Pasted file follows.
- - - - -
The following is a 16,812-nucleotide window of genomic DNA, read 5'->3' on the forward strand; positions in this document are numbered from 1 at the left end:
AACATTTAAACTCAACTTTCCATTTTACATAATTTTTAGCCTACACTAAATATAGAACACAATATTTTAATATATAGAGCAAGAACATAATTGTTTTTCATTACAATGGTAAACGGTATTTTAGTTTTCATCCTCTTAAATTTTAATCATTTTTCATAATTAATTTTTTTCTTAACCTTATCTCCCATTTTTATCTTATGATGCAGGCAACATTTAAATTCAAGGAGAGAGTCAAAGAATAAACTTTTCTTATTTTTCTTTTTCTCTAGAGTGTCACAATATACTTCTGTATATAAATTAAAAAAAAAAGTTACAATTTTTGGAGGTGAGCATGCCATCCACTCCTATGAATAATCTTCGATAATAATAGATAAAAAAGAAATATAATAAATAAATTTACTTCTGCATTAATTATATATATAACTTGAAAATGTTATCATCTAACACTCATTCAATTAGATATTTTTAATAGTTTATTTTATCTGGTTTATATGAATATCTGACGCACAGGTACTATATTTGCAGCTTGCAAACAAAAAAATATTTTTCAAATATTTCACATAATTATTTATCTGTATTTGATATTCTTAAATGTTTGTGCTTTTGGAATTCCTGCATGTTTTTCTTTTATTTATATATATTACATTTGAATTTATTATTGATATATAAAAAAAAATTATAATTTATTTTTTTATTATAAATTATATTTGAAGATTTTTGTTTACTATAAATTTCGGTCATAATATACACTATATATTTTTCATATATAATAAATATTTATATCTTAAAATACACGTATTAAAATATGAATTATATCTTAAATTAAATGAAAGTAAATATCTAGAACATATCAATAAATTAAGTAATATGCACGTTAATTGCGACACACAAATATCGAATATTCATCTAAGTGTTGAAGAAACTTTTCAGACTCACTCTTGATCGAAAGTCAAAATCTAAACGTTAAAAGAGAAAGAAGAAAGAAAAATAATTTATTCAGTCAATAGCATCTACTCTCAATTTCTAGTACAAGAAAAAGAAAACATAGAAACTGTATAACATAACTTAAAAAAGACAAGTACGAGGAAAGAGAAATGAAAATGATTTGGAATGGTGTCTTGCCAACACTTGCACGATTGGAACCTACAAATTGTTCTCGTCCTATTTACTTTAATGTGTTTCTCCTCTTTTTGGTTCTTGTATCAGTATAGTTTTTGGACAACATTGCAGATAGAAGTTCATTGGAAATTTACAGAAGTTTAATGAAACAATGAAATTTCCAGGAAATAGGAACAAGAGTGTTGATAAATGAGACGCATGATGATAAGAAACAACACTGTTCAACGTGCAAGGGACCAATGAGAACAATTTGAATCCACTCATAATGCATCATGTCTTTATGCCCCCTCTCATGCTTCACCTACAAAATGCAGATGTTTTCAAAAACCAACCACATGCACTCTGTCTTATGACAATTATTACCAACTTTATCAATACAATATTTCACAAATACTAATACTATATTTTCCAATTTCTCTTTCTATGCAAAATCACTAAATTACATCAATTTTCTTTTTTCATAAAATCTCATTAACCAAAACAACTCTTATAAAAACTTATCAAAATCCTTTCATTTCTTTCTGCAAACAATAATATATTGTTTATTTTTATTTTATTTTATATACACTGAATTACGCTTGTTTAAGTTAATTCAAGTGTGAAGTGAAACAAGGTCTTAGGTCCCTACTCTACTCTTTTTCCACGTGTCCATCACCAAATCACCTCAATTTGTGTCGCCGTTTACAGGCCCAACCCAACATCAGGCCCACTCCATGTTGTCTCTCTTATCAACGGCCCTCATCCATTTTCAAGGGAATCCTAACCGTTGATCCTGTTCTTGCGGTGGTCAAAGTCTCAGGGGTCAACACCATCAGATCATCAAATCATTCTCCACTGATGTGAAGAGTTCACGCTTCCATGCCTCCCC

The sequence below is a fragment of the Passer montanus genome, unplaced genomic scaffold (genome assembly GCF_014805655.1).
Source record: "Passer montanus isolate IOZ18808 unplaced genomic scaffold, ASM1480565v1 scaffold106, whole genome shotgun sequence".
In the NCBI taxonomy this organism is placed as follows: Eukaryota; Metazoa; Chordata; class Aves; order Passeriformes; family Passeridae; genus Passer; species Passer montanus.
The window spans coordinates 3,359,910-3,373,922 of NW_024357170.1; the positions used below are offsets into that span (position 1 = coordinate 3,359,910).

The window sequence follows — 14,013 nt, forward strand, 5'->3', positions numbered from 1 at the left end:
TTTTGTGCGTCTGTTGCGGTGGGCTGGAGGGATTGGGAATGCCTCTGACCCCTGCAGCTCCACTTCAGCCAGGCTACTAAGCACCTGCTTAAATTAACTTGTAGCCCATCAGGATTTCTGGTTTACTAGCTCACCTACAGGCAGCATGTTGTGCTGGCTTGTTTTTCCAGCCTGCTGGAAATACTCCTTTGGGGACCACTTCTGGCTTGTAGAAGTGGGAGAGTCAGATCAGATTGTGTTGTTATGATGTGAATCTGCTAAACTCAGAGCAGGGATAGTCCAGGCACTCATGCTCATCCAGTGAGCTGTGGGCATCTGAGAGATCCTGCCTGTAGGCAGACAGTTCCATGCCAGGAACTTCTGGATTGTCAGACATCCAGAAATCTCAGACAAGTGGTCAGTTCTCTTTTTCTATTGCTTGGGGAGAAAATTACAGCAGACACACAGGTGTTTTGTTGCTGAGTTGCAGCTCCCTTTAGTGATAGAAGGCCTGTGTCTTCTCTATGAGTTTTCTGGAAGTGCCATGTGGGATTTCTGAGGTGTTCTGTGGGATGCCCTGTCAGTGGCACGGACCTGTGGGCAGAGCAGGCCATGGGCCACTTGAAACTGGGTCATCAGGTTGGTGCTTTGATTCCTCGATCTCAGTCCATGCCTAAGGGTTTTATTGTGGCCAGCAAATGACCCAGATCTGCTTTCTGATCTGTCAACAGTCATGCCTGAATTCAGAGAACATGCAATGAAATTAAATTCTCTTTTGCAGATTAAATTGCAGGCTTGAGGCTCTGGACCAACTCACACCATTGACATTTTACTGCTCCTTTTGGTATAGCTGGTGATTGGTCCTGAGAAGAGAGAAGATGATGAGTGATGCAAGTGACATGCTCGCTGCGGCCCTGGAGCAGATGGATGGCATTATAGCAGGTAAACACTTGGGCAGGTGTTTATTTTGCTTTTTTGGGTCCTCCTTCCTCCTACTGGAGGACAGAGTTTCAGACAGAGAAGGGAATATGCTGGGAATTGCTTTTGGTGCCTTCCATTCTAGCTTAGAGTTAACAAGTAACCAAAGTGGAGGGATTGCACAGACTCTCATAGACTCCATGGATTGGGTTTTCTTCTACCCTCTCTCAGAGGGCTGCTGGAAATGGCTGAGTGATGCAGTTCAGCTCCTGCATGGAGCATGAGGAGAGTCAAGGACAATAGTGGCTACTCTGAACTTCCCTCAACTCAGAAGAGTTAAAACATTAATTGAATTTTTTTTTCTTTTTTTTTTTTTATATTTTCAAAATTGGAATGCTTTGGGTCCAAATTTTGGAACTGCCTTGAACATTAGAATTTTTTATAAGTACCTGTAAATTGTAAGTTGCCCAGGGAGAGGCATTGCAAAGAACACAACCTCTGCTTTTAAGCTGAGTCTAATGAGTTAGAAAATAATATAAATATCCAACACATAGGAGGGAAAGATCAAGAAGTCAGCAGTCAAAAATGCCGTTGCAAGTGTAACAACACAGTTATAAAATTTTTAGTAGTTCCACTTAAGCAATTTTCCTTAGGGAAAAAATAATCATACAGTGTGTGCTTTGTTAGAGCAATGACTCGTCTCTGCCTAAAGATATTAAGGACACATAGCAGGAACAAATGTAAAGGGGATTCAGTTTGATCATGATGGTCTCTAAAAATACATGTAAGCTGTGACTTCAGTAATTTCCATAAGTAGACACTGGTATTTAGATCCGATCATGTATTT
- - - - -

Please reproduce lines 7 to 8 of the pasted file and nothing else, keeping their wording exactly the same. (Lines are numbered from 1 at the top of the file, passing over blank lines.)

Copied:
The window sequence follows — 14,013 nt, forward strand, 5'->3', positions numbered from 1 at the left end:
TTTTGTGCGTCTGTTGCGGTGGGCTGGAGGGATTGGGAATGCCTCTGACCCCTGCAGCTCCACTTCAGCCAGGCTACTAAGCACCTGCTTAAATTAACTTGTAGCCCATCAGGATTTCTGGTTTACTAGCTCACCTACAGGCAGCATGTTGTGCTGGCTTGTTTTTCCAGCCTGCTGGAAATACTCCTTTGGGGACCACTTCTGGCTTGTAGAAGTGGGAGAGTCAGATCAGATTGTGTTGTTATGATGTGAATCTGCTAAACTCAGAGCAGGGATAGTCCAGGCACTCATGCTCATCCAGTGAGCTGTGGGCATCTGAGAGATCCTGCCTGTAGGCAGACAGTTCCATGCCAGGAACTTCTGGATTGTCAGACATCCAGAAATCTCAGACAAGTGGTCAGTTCTCTTTTTCTATTGCTTGGGGAGAAAATTACAGCAGACACACAGGTGTTTTGTTGCTGAGTTGCAGCTCCCTTTAGTGATAGAAGGCCTGTGTCTTCTCTATGAGTTTTCTGGAAGTGCCATGTGGGATTTCTGAGGTGTTCTGTGGGATGCCCTGTCAGTGGCACGGACCTGTGGGCAGAGCAGGCCATGGGCCACTTGAAACTGGGTCATCAGGTTGGTGCTTTGATTCCTCGATCTCAGTCCATGCCTAAGGGTTTTATTGTGGCCAGCAAATGACCCAGATCTGCTTTCTGATCTGTCAACAGTCATGCCTGAATTCAGAGAACATGCAATGAAATTAAATTCTCTTTTGCAGATTAAATTGCAGGCTTGAGGCTCTGGACCAACTCACACCATTGACATTTTACTGCTCCTTTTGGTATAGCTGGTGATTGGTCCTGAGAAGAGAGAAGATGATGAGTGATGCAAGTGACATGCTCGCTGCGGCCCTGGAGCAGATGGATGGCATTATAGCAGGTAAACACTTGGGCAGGTGTTTATTTTGCTTTTTTGGGTCCTCCTTCCTCCTACTGGAGGACAGAGTTTCAGACAGAGAAGGGAATATGCTGGGAATTGCTTTTGGTGCCTTCCATTCTAGCTTAGAGTTAACAAGTAACCAAAGTGGAGGGATTGCACAGACTCTCATAGACTCCATGGATTGGGTTTTCTTCTACCCTCTCTCAGAGGGCTGCTGGAAATGGCTGAGTGATGCAGTTCAGCTCCTGCATGGAGCATGAGGAGAGTCAAGGACAATAGTGGCTACTCTGAACTTCCCTCAACTCAGAAGAGTTAAAACATTAATTGAATTTTTTTTTCTTTTTTTTTTTTTATATTTTCAAAATTGGAATGCTTTGGGTCCAAATTTTGGAACTGCCTTGAACATTAGAATTTTTTATAAGTACCTGTAAATTGTAAGTTGCCCAGGGAGAGGCATTGCAAAGAACACAACCTCTGCTTTTAAGCTGAGTCTAATGAGTTAGAAAATAATATAAATATCCAACACATAGGAGGGAAAGATCAAGAAGTCAGCAGTCAAAAATGCCGTTGCAAGTGTAACAACACAGTTATAAAATTTTTAGTAGTTCCACTTAAGCAATTTTCCTTAGGGAAAAAATAATCATACAGTGTGTGCTTTGTTAGAGCAATGACTCGTCTCTGCCTAAAGATATTAAGGACACATAGCAGGAACAAATGTAAAGGGGATTCAGTTTGATCATGATGGTCTCTAAAAATACATGTAAGCTGTGACTTCAGTAATTTCCATAAGTAGACACTGGTATTTAGATCCGATCATGTATTT